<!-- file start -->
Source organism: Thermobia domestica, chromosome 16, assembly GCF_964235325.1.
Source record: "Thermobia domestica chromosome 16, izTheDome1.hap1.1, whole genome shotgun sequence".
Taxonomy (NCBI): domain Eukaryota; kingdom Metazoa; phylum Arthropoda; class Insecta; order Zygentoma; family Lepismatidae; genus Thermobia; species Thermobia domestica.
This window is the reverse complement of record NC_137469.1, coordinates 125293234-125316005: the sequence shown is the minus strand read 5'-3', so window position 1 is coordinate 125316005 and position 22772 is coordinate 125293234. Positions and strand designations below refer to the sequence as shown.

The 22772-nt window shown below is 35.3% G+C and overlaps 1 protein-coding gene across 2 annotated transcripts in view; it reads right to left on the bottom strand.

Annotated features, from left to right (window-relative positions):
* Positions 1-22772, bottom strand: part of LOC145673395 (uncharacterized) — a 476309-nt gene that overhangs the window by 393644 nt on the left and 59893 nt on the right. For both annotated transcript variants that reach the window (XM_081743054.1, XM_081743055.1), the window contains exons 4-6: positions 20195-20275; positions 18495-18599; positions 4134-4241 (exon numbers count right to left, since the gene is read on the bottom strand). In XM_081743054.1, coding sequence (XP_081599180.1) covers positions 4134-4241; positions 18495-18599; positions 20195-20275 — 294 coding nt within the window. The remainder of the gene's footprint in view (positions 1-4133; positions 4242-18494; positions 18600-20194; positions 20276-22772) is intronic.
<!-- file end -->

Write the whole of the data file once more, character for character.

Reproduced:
Source organism: Thermobia domestica, chromosome 16, assembly GCF_964235325.1.
Source record: "Thermobia domestica chromosome 16, izTheDome1.hap1.1, whole genome shotgun sequence".
Taxonomy (NCBI): domain Eukaryota; kingdom Metazoa; phylum Arthropoda; class Insecta; order Zygentoma; family Lepismatidae; genus Thermobia; species Thermobia domestica.
This window is the reverse complement of record NC_137469.1, coordinates 125293234-125316005: the sequence shown is the minus strand read 5'-3', so window position 1 is coordinate 125316005 and position 22772 is coordinate 125293234. Positions and strand designations below refer to the sequence as shown.

The 22772-nt window shown below is 35.3% G+C and overlaps 1 protein-coding gene across 2 annotated transcripts in view; it reads right to left on the bottom strand.

Annotated features, from left to right (window-relative positions):
* Positions 1-22772, bottom strand: part of LOC145673395 (uncharacterized) — a 476309-nt gene that overhangs the window by 393644 nt on the left and 59893 nt on the right. For both annotated transcript variants that reach the window (XM_081743054.1, XM_081743055.1), the window contains exons 4-6: positions 20195-20275; positions 18495-18599; positions 4134-4241 (exon numbers count right to left, since the gene is read on the bottom strand). In XM_081743054.1, coding sequence (XP_081599180.1) covers positions 4134-4241; positions 18495-18599; positions 20195-20275 — 294 coding nt within the window. The remainder of the gene's footprint in view (positions 1-4133; positions 4242-18494; positions 18600-20194; positions 20276-22772) is intronic.